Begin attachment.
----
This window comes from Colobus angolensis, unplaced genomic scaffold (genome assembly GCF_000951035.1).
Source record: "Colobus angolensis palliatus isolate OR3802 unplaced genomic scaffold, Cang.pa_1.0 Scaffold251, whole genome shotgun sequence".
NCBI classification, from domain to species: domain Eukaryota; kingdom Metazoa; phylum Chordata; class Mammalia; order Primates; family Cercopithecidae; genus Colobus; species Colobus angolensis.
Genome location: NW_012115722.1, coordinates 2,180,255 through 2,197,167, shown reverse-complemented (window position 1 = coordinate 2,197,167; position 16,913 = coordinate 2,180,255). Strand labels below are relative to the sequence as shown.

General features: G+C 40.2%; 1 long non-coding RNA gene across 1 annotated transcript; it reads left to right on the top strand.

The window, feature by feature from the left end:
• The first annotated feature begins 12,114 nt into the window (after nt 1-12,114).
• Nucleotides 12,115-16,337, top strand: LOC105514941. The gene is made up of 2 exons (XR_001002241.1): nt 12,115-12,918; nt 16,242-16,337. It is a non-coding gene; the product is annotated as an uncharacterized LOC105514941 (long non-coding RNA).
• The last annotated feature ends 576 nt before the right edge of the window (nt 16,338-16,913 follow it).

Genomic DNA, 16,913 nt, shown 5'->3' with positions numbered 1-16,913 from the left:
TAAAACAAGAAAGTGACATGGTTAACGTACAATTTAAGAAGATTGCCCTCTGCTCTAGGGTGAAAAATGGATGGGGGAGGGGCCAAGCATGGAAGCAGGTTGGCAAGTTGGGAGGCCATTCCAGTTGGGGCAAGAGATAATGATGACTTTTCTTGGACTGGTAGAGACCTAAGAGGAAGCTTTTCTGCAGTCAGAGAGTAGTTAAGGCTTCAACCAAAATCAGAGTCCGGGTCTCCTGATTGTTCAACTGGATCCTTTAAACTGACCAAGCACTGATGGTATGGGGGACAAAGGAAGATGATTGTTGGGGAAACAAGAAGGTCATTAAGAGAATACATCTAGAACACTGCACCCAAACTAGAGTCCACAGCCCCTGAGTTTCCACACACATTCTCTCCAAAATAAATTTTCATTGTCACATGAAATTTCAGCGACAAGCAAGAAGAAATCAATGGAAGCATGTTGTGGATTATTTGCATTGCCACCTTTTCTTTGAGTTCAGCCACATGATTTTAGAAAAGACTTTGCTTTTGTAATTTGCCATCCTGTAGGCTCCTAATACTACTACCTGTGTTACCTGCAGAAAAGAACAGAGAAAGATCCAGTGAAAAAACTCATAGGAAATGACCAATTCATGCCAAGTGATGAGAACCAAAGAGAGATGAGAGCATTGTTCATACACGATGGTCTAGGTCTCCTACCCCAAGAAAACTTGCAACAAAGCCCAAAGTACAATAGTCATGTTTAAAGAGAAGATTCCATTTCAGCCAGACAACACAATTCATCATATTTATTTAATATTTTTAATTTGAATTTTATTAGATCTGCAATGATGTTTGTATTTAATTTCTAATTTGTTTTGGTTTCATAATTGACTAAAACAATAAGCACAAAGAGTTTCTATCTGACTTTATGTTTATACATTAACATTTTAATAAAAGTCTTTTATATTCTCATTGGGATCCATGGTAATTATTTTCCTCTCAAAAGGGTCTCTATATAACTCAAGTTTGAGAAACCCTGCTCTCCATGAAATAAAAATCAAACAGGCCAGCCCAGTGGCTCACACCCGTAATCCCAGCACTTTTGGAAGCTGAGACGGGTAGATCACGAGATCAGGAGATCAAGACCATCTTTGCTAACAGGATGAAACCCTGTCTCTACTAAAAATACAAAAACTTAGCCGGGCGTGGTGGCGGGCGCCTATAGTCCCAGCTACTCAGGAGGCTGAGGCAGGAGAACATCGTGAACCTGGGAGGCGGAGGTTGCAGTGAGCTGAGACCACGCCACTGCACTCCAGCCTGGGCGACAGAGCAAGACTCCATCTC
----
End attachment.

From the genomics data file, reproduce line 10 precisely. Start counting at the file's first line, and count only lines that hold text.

Genomic DNA, 16,913 nt, shown 5'->3' with positions numbered 1-16,913 from the left: